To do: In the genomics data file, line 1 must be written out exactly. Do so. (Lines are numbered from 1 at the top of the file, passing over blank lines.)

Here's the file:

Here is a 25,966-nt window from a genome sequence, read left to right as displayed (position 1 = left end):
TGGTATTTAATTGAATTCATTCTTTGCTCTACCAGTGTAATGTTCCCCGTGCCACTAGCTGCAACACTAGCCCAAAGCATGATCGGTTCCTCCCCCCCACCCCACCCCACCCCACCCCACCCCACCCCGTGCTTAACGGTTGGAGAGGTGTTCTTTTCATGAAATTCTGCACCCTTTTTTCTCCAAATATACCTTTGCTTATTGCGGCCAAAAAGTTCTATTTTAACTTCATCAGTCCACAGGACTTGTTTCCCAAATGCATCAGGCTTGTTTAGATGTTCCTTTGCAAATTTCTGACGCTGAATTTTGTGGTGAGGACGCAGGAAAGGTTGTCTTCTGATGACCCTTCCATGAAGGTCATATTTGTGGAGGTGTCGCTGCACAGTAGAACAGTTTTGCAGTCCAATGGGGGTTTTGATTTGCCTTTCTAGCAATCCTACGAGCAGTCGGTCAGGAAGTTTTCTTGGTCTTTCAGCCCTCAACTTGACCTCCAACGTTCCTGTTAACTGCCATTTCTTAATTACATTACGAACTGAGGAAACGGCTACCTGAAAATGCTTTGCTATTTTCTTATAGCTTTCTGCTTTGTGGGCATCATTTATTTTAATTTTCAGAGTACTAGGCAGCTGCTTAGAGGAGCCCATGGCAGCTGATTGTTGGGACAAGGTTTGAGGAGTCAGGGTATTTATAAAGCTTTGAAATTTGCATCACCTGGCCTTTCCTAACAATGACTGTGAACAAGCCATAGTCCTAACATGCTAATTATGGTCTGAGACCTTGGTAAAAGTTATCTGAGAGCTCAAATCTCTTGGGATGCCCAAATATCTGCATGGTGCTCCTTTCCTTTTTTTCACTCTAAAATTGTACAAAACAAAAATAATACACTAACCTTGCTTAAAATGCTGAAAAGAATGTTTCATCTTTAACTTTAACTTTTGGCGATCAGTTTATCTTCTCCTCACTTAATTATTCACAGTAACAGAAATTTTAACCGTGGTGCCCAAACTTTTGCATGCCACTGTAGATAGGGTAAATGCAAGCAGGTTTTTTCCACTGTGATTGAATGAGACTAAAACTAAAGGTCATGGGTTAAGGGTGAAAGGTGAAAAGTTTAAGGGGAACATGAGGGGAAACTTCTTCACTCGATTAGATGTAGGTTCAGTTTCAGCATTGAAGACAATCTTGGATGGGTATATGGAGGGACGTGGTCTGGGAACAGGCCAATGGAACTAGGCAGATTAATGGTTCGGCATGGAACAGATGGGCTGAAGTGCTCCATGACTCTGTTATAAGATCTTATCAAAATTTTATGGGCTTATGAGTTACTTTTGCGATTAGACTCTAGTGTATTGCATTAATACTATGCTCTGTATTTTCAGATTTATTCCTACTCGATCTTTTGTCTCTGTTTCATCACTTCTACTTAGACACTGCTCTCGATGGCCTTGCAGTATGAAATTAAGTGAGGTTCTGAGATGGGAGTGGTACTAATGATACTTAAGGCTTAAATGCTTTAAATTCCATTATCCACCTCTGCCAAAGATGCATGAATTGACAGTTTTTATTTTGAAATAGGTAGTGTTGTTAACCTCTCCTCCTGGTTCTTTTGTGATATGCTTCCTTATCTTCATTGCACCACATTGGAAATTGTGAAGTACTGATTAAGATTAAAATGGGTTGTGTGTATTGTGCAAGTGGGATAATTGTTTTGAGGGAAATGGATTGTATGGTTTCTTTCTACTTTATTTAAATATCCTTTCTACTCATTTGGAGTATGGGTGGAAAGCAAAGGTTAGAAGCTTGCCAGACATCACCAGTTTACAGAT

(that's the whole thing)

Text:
Here is a 25,966-nt window from a genome sequence, read left to right as displayed (position 1 = left end):